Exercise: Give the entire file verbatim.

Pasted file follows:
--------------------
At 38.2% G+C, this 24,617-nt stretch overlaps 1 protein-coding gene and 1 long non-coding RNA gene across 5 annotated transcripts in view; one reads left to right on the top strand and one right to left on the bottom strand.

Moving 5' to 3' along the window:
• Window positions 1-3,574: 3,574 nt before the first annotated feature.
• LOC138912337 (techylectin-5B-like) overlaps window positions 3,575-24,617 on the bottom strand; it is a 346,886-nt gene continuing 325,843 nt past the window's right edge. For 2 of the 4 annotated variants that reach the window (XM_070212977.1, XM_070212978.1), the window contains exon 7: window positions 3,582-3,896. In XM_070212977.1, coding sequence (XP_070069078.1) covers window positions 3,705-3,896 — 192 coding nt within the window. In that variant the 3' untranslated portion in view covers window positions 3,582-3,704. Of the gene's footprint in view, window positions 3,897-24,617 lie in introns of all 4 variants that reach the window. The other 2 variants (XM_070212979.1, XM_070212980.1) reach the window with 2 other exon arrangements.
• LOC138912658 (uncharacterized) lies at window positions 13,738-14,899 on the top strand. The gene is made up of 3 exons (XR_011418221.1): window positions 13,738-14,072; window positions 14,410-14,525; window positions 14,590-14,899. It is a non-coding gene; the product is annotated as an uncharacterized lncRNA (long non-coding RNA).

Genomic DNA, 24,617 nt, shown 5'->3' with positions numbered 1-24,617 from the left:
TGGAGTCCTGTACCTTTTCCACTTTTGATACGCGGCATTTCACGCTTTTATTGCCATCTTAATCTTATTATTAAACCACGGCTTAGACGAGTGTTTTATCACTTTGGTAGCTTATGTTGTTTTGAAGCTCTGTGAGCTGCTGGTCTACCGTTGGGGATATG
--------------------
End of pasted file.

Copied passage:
At 38.2% G+C, this 24,617-nt stretch overlaps 1 protein-coding gene and 1 long non-coding RNA gene across 5 annotated transcripts in view; one reads left to right on the top strand and one right to left on the bottom strand.

Moving 5' to 3' along the window:
• Window positions 1-3,574: 3,574 nt before the first annotated feature.
• LOC138912337 (techylectin-5B-like) overlaps window positions 3,575-24,617 on the bottom strand; it is a 346,886-nt gene continuing 325,843 nt past the window's right edge. For 2 of the 4 annotated variants that reach the window (XM_070212977.1, XM_070212978.1), the window contains exon 7: window positions 3,582-3,896. In XM_070212977.1, coding sequence (XP_070069078.1) covers window positions 3,705-3,896 — 192 coding nt within the window. In that variant the 3' untranslated portion in view covers window positions 3,582-3,704. Of the gene's footprint in view, window positions 3,897-24,617 lie in introns of all 4 variants that reach the window. The other 2 variants (XM_070212979.1, XM_070212980.1) reach the window with 2 other exon arrangements.
• LOC138912658 (uncharacterized) lies at window positions 13,738-14,899 on the top strand. The gene is made up of 3 exons (XR_011418221.1): window positions 13,738-14,072; window positions 14,410-14,525; window positions 14,590-14,899. It is a non-coding gene; the product is annotated as an uncharacterized lncRNA (long non-coding RNA).

Genomic DNA, 24,617 nt, shown 5'->3' with positions numbered 1-24,617 from the left:
TGGAGTCCTGTACCTTTTCCACTTTTGATACGCGGCATTTCACGCTTTTATTGCCATCTTAATCTTATTATTAAACCACGGCTTAGACGAGTGTTTTATCACTTTGGTAGCTTATGTTGTTTTGAAGCTCTGTGAGCTGCTGGTCTACCGTTGGGGATATG